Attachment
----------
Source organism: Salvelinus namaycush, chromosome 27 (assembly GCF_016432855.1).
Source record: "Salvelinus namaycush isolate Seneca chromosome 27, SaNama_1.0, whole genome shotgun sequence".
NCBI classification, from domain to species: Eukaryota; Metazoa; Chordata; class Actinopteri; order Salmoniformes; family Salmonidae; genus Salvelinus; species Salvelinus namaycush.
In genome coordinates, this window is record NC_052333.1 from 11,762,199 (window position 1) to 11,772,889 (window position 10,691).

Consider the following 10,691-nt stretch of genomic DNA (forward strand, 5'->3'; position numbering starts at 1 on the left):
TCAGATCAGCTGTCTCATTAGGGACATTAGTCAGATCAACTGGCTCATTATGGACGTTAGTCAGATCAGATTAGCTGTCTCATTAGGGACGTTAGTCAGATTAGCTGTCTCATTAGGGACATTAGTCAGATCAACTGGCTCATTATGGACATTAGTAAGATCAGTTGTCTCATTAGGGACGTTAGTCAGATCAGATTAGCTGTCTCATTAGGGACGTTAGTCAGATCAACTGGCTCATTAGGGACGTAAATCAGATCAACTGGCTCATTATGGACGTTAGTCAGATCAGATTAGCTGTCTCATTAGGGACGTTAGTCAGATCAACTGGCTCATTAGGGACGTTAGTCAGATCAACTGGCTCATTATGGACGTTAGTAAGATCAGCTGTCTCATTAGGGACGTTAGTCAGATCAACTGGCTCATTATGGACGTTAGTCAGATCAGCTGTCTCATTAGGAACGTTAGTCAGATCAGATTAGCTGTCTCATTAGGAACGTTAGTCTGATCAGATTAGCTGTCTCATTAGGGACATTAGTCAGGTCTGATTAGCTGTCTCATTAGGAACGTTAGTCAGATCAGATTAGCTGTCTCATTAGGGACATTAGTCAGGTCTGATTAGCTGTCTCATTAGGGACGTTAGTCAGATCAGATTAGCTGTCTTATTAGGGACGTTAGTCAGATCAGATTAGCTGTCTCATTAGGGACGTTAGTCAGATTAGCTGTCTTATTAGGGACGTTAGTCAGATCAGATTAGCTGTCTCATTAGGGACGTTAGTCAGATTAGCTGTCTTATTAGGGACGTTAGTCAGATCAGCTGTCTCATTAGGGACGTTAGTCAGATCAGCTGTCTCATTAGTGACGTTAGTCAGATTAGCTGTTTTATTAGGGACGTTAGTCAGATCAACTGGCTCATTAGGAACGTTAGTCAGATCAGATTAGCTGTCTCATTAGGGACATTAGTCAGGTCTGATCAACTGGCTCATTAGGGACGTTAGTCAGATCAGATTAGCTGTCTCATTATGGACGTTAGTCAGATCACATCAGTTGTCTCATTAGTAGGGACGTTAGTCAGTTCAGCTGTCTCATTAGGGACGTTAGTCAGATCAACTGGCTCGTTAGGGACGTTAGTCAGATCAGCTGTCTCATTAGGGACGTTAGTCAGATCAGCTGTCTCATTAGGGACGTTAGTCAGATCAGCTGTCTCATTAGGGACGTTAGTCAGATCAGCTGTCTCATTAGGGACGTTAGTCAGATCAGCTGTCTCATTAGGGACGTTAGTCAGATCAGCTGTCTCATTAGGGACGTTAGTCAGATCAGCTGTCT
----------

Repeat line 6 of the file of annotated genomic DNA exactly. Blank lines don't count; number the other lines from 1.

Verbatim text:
TCAGATCAGCTGTCTCATTAGGGACATTAGTCAGATCAACTGGCTCATTATGGACGTTAGTCAGATCAGATTAGCTGTCTCATTAGGGACGTTAGTCAGATTAGCTGTCTCATTAGGGACATTAGTCAGATCAACTGGCTCATTATGGACATTAGTAAGATCAGTTGTCTCATTAGGGACGTTAGTCAGATCAGATTAGCTGTCTCATTAGGGACGTTAGTCAGATCAACTGGCTCATTAGGGACGTAAATCAGATCAACTGGCTCATTATGGACGTTAGTCAGATCAGATTAGCTGTCTCATTAGGGACGTTAGTCAGATCAACTGGCTCATTAGGGACGTTAGTCAGATCAACTGGCTCATTATGGACGTTAGTAAGATCAGCTGTCTCATTAGGGACGTTAGTCAGATCAACTGGCTCATTATGGACGTTAGTCAGATCAGCTGTCTCATTAGGAACGTTAGTCAGATCAGATTAGCTGTCTCATTAGGAACGTTAGTCTGATCAGATTAGCTGTCTCATTAGGGACATTAGTCAGGTCTGATTAGCTGTCTCATTAGGAACGTTAGTCAGATCAGATTAGCTGTCTCATTAGGGACATTAGTCAGGTCTGATTAGCTGTCTCATTAGGGACGTTAGTCAGATCAGATTAGCTGTCTTATTAGGGACGTTAGTCAGATCAGATTAGCTGTCTCATTAGGGACGTTAGTCAGATTAGCTGTCTTATTAGGGACGTTAGTCAGATCAGATTAGCTGTCTCATTAGGGACGTTAGTCAGATTAGCTGTCTTATTAGGGACGTTAGTCAGATCAGCTGTCTCATTAGGGACGTTAGTCAGATCAGCTGTCTCATTAGTGACGTTAGTCAGATTAGCTGTTTTATTAGGGACGTTAGTCAGATCAACTGGCTCATTAGGAACGTTAGTCAGATCAGATTAGCTGTCTCATTAGGGACATTAGTCAGGTCTGATCAACTGGCTCATTAGGGACGTTAGTCAGATCAGATTAGCTGTCTCATTATGGACGTTAGTCAGATCACATCAGTTGTCTCATTAGTAGGGACGTTAGTCAGTTCAGCTGTCTCATTAGGGACGTTAGTCAGATCAACTGGCTCGTTAGGGACGTTAGTCAGATCAGCTGTCTCATTAGGGACGTTAGTCAGATCAGCTGTCTCATTAGGGACGTTAGTCAGATCAGCTGTCTCATTAGGGACGTTAGTCAGATCAGCTGTCTCATTAGGGACGTTAGTCAGATCAGCTGTCTCATTAGGGACGTTAGTCAGATCAGCTGTCTCATTAGGGACGTTAGTCAGATCAGCTGTCT